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According to the fought over women in the Middle Ages, and jousting "was an important opportunity for heraldic display, general pageantry, and the chance for a knight to impress aristocratic ladies who might show them favour by giving them their scarf or veil." Honestly, it's better than forced couplings of ancient times, and it probably felt pretty romantic to be a woman for whom a man was jousting!
During the 1960s and 1970s, individual freedom rose in popularity, and women's rights took a drastic turn.
"Women became less concerned with a man's status and more interested in his likelihood of survival," according to "Marriage also experienced a revival and was subsequently reabsorbed into youth culture: Marriage rates rose and average ages of married couples declined." This was true for most of the 1950s, as "by 1959 almost half of all women were married by age nineteen," according to the book After World War II came to an end, Americans started to especially value the traditional family mold even more.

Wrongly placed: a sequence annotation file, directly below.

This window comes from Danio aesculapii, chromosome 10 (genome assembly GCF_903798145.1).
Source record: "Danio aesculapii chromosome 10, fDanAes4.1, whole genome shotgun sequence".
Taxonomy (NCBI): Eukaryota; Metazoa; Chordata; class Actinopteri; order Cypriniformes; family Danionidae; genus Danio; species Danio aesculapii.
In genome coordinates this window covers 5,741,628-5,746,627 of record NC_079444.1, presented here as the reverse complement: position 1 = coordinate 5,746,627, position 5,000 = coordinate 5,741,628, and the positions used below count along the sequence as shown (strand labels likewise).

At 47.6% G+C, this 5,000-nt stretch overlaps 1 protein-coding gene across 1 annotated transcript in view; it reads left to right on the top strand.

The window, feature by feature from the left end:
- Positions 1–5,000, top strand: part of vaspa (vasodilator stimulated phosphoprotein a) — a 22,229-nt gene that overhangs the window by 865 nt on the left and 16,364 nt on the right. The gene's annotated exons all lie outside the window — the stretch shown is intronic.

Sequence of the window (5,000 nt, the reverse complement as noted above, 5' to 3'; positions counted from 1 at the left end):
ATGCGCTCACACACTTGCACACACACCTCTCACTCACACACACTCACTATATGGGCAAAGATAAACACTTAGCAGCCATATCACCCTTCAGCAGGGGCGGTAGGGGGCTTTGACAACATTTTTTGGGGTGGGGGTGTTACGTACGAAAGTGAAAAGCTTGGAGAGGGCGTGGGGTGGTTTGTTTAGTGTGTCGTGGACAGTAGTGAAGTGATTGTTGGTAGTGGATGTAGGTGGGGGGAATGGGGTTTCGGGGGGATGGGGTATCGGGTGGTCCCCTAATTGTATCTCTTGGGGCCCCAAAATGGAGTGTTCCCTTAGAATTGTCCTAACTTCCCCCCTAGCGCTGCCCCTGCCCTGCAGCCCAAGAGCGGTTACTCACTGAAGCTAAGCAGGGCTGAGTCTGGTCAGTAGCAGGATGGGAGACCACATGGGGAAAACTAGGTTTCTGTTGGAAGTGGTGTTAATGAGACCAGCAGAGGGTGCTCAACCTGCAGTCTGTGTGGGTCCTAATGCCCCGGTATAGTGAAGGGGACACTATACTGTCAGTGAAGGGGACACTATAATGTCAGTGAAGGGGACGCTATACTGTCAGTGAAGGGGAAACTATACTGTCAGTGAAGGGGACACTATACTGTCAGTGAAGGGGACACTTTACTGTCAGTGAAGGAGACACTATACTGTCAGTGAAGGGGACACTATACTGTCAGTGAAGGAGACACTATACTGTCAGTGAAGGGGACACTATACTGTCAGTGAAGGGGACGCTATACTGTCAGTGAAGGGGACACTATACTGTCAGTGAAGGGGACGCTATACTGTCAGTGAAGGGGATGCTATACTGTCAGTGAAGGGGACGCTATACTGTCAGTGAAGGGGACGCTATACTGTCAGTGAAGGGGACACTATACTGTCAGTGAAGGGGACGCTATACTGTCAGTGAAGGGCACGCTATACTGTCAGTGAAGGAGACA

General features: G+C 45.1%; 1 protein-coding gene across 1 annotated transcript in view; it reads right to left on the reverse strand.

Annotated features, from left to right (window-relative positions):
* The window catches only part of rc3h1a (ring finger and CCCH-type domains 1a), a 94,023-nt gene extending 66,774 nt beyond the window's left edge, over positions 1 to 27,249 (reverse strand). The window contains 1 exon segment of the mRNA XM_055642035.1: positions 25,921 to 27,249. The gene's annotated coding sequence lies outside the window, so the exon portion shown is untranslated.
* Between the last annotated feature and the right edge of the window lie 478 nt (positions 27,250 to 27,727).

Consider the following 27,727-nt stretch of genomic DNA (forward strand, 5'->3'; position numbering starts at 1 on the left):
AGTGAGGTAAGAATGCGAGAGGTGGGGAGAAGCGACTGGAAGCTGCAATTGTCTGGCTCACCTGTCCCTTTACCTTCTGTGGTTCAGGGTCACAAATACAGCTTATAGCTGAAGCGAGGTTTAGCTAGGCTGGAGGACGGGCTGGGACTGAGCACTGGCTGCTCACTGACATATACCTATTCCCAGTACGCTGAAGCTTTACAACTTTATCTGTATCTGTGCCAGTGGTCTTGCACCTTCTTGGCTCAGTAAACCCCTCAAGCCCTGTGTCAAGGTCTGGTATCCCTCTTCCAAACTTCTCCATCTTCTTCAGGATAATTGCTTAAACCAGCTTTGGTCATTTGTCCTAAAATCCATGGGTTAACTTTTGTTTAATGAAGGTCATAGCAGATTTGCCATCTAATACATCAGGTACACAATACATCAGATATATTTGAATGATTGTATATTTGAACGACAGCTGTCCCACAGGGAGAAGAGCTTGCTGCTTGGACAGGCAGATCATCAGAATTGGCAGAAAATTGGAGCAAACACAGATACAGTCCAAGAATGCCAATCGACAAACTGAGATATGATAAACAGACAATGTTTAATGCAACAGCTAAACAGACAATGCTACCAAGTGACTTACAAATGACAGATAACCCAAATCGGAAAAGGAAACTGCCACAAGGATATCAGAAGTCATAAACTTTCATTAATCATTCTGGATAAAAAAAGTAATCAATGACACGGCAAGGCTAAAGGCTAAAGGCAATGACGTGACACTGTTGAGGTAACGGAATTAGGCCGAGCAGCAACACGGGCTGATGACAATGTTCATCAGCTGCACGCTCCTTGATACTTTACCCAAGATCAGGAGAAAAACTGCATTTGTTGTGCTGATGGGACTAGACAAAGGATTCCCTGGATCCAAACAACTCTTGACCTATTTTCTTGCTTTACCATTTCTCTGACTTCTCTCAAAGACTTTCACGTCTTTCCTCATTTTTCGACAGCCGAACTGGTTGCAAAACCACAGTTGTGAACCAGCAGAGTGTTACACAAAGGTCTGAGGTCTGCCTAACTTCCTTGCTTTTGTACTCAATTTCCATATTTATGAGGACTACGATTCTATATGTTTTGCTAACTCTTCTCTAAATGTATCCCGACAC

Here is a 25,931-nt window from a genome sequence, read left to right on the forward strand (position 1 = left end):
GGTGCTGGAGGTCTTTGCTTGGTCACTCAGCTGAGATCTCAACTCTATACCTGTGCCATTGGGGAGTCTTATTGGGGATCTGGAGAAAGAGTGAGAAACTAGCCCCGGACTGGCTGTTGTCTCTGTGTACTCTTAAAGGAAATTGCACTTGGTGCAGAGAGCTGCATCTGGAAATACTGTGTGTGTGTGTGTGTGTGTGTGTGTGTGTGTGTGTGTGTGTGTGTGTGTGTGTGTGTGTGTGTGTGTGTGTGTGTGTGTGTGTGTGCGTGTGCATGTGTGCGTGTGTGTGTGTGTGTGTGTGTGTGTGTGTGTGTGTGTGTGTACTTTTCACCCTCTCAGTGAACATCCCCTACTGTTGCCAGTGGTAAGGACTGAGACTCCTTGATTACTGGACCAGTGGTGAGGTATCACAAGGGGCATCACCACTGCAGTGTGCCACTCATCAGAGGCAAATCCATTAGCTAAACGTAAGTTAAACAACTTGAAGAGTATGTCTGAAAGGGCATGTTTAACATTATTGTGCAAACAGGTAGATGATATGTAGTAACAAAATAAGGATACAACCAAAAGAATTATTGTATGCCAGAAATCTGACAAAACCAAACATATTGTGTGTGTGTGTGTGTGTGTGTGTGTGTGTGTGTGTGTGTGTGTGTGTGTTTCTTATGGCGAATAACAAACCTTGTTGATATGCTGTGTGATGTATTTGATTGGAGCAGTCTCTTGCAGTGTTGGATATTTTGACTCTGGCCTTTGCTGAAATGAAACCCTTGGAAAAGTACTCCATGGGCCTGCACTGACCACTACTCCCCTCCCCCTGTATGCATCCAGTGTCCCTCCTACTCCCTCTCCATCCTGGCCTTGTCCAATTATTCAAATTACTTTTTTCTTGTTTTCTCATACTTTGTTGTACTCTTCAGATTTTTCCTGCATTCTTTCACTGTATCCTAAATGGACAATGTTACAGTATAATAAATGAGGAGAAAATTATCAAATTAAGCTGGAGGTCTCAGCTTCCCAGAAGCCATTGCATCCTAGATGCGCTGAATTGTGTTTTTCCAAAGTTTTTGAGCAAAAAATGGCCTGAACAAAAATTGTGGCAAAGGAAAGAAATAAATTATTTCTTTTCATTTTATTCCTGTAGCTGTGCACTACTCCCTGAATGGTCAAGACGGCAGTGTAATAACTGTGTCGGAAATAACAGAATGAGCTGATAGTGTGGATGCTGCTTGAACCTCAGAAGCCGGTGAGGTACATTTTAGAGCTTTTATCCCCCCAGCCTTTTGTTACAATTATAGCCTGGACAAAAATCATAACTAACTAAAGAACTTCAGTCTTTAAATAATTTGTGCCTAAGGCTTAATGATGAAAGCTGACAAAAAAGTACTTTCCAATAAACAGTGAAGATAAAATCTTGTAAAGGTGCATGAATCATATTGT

"By the end of the 1950s, even people who had grown up in completely different family systems had come to believe that universal marriage at a young age into a male breadwinner family was the traditional and permanent form of marriage," Stephanie Coontz wrote in Due to the increased importance placed on marriage and family, young teenagers started "going steady" during the 1950s.
The concept of love wasn't especially important to people during this time.
In fact, according to reported that, in the 1700s, European "women must consider money when choosing a partner." Clearly, it was important for people to weigh the pros and cons before marrying.Such was the case with prohibition, which wasn't exactly surprising.